Speaking from a SI’s point of view, Verghese Thirumala, MD of Maxitulin, said that as with other industries, challenges in securing airports have evolved over time. Main requirements include monitoring inbound and outbound passengers, maintenance teams and crews, cargo loading and unloading, etc. Mobile track and monitor systems are used to help airport security personnel to properly log and execute security guards/patrols in their surveillance path, ensuring that the officers will accomplish their tasks within the predefined time intervals.
“New technologies, especially AI, IoT, analytics (pre and post), facial recognition, unmanned aerial surveillance, 7K images, 360-degree and 720-degree angle views and storage options, have changed the capabilities of the camera from just security application to business intelligence devices,” Thirumala said. “System and software enhance the effectiveness and functions of airport staff, helping to manage more with lesser human resources.”
Patrick Lim, Director of Group Strategy at Ademco Security Group, spoke along similar lines, adding that even though demand for better video surveillance solutions continue to remain strong, other more sophisticated solutions are being sought.
“We are still seeing demand for higher resolution and better coverage from video systems, but the key focus now, with AI, is behavior/ pattern recognition for pre-alerts, and post-video analytics for rapid response to emergencies,” Lim said. “As far as integration is concerned, there is a growing need to look into a neural system that collects all the information across devices (cameras, readers, sensors, etc.) to give intelligent information so operators can act upon them. Past systems have been very good at collecting data, but everyone just ends up with so much information to digest that operators may not know what to act upon.”
Biometrics, specifically, is becoming a popular solution, according to May. Many airports in China, for instance, are relying on biometric-based screening for identity authentication. Singapore’s Changi T4 terminal is already using facial recognition technology to offer self-service options at check-in, bag drop, immigration and boarding, and is reportedly exploring to implement the same technology to its three older terminals. The e-passport gates leverage facial recognition technology to verify passengers’ identity against information stored in their biometric passport.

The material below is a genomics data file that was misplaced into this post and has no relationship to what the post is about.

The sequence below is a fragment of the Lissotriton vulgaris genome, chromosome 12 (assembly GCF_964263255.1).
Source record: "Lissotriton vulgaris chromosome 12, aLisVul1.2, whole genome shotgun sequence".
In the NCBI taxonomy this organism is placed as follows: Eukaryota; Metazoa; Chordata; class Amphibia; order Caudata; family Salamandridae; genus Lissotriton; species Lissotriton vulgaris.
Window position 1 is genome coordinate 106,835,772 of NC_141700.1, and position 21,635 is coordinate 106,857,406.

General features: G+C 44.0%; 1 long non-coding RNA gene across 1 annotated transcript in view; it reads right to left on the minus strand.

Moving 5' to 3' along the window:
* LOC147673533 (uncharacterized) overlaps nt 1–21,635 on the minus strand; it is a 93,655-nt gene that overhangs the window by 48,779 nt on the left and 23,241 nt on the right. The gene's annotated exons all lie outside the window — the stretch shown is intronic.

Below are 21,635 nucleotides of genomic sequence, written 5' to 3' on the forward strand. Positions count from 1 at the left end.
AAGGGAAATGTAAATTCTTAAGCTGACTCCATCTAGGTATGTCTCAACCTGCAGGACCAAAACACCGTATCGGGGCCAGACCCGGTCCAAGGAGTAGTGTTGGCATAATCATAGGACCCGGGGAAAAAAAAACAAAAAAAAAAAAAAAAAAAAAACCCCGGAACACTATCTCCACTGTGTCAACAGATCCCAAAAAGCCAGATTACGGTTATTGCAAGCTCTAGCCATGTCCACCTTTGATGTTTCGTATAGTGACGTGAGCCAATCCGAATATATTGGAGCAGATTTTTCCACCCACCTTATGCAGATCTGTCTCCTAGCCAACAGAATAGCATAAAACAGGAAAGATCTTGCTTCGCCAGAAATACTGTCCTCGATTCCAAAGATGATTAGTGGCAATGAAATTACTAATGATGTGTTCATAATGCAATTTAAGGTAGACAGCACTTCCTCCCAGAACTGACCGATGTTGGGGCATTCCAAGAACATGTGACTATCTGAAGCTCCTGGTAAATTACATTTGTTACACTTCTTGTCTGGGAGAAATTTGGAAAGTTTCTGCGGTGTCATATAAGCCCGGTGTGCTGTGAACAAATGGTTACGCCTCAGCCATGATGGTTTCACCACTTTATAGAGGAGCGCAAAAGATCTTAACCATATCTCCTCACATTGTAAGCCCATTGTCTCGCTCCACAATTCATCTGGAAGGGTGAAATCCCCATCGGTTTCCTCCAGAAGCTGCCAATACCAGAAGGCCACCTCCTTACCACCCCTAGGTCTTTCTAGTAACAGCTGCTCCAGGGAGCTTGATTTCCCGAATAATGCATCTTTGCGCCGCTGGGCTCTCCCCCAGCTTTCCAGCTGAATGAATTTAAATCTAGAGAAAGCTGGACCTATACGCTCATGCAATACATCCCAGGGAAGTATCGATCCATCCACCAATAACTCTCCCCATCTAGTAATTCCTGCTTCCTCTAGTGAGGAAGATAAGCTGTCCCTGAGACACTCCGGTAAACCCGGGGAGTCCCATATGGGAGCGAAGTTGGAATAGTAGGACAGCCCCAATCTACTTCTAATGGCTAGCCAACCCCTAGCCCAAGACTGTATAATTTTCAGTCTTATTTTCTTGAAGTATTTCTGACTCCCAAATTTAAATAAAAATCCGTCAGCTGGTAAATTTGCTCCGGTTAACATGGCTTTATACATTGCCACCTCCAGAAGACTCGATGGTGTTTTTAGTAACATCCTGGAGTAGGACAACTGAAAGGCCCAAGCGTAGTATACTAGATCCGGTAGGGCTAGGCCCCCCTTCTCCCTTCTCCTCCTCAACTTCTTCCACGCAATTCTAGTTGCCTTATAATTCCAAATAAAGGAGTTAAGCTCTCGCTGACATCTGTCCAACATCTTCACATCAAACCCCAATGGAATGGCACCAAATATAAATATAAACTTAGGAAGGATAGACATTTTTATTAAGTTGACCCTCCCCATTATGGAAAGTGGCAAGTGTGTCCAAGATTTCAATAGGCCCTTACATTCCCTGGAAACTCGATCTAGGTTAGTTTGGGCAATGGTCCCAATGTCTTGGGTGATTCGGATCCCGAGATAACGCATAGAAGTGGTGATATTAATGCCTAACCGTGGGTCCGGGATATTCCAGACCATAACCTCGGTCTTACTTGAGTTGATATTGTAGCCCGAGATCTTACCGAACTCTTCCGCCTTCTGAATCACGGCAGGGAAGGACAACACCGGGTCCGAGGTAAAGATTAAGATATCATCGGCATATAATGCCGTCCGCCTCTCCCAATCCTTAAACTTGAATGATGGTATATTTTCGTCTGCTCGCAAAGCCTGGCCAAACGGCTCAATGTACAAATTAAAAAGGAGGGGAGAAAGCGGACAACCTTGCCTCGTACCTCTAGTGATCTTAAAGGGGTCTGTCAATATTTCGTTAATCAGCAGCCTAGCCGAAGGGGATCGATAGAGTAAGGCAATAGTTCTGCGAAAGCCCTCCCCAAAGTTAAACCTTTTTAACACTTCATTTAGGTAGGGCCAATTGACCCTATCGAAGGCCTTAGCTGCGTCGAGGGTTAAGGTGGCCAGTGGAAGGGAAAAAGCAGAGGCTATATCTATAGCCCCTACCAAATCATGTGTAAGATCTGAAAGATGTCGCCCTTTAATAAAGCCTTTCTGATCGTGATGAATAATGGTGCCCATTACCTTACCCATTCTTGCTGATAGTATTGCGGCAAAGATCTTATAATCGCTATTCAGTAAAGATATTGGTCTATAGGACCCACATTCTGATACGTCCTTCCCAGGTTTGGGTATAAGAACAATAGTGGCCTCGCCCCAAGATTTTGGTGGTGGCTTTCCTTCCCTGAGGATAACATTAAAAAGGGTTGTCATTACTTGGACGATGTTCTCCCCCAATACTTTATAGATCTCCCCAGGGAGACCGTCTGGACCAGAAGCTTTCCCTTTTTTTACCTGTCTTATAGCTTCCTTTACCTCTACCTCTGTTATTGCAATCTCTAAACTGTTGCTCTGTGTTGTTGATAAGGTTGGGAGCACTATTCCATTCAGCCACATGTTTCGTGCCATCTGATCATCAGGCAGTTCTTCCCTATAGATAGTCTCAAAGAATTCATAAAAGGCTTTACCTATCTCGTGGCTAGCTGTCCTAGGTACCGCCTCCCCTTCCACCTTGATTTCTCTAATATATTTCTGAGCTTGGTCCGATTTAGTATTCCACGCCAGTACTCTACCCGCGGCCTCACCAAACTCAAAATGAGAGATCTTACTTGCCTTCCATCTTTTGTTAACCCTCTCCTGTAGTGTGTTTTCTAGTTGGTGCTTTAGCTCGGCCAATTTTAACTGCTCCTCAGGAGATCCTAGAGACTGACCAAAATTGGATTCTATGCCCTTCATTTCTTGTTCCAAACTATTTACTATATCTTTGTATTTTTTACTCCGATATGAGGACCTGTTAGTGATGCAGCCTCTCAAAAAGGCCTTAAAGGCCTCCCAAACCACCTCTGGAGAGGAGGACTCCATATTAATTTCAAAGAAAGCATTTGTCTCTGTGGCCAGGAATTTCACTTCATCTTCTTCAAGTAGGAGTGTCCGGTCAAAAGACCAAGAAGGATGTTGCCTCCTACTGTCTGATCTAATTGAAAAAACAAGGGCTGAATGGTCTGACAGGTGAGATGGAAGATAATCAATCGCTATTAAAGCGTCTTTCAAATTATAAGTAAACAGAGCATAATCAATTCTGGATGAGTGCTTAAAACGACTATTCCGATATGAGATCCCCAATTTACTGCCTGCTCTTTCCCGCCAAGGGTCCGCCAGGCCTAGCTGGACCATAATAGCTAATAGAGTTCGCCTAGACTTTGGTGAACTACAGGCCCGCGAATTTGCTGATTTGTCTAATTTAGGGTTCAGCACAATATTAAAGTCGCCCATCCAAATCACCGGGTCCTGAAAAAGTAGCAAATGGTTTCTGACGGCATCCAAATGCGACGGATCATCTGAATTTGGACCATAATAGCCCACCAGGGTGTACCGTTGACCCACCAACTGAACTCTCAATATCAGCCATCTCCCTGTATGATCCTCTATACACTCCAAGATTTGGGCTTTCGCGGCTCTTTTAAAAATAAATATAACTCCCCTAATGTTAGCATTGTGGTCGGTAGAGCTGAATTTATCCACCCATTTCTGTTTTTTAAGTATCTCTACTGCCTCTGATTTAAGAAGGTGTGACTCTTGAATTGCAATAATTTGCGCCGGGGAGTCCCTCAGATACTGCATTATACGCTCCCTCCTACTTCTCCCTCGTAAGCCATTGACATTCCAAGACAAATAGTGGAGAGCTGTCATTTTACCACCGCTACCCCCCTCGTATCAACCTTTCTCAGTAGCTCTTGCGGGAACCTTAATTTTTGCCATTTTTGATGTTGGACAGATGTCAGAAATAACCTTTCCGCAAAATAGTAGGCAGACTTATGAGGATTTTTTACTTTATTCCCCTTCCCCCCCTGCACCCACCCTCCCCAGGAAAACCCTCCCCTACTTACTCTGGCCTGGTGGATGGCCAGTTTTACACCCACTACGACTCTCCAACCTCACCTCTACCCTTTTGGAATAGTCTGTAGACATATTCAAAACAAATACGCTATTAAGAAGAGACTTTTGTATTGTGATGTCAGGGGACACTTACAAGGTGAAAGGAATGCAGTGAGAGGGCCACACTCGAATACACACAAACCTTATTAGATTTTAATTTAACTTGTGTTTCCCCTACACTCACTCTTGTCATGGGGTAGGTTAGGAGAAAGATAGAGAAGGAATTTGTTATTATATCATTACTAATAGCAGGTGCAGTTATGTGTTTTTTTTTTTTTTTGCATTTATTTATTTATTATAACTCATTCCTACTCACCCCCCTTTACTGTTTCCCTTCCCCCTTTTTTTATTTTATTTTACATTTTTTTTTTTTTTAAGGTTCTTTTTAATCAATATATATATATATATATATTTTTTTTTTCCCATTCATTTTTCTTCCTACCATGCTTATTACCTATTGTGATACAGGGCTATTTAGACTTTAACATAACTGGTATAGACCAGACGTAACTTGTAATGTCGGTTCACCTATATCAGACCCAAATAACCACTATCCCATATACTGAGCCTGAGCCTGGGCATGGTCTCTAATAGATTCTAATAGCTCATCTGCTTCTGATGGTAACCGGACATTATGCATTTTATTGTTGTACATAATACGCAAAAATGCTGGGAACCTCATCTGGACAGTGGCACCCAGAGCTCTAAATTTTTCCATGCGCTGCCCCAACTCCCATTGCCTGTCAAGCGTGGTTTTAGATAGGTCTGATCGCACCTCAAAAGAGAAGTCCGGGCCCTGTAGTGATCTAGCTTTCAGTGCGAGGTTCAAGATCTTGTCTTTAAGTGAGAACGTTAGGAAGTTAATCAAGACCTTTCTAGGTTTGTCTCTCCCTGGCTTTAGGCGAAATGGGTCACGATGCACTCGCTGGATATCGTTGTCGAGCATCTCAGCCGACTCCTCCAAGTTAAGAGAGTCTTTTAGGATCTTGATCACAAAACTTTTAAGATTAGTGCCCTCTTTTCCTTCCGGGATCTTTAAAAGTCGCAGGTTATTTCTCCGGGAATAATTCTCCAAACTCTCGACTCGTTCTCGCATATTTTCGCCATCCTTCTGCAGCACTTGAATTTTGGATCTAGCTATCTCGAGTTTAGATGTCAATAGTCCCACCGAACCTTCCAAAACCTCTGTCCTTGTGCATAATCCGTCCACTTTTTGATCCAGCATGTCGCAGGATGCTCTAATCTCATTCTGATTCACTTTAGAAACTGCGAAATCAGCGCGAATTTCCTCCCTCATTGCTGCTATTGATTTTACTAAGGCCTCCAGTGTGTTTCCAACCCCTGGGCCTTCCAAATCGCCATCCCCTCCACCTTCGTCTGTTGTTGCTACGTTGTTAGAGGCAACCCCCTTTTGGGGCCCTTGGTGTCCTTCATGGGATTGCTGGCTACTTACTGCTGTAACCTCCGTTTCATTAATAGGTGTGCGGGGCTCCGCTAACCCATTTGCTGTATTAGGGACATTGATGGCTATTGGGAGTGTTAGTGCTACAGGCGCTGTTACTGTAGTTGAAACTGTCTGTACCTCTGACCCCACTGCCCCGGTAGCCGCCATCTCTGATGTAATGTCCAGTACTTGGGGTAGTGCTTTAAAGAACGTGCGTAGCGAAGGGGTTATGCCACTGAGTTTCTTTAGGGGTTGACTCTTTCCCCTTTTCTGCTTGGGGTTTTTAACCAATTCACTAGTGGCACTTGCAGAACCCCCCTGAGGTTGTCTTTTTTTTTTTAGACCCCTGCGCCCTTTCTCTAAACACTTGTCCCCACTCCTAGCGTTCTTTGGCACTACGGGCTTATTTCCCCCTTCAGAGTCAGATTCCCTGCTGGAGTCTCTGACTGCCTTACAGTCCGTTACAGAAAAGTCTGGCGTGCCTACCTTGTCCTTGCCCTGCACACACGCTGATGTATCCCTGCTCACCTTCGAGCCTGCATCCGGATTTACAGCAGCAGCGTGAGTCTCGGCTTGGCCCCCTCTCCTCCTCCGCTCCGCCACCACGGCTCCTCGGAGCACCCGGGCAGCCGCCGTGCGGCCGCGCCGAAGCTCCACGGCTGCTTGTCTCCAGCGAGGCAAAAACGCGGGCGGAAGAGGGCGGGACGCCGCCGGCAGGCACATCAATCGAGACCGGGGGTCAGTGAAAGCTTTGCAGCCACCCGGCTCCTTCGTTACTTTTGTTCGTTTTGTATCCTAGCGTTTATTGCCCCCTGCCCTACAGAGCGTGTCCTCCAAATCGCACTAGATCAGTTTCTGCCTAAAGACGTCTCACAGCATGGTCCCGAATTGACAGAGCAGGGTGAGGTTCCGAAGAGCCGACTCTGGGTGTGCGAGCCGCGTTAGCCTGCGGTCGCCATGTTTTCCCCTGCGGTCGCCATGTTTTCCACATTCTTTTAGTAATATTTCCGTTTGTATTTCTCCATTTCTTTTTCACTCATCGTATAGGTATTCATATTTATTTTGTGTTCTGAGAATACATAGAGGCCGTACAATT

“Airports are also adopting biometrics for better access control, by ensuring that not only ID cards are valid, but that the authorized cardholder is using the assigned card,” May added. “In addition, fingerprint card readers can be fully integrated with biometric systems such as iris scan for more advanced screening.”
Increasingly, analytics are playing an important role to enhance video surveillance in busy airports. The technology allows airport operators to leverage high-performance video streaming, audio and motion metadata for streamlined access to critical event information, as well as improved real-time command and management. Another technology trend seen is the stronger emphasis on cybersecurity.
“Cybersecurity is fast becoming one of the top priorities for airports in Asia, as it is around the world,” May said. “A global survey revealed that 96 percent of airports plan to invest in major programs or R&D on cybersecurity initiatives over the next three years. With the deployment of new technologies, coupled with the ongoing digitalization of the aviation industry, keeping systems secure is of paramount importance since layers upon layers of infrastructure could be impacted, in addition to the knock-on effect on global travel.”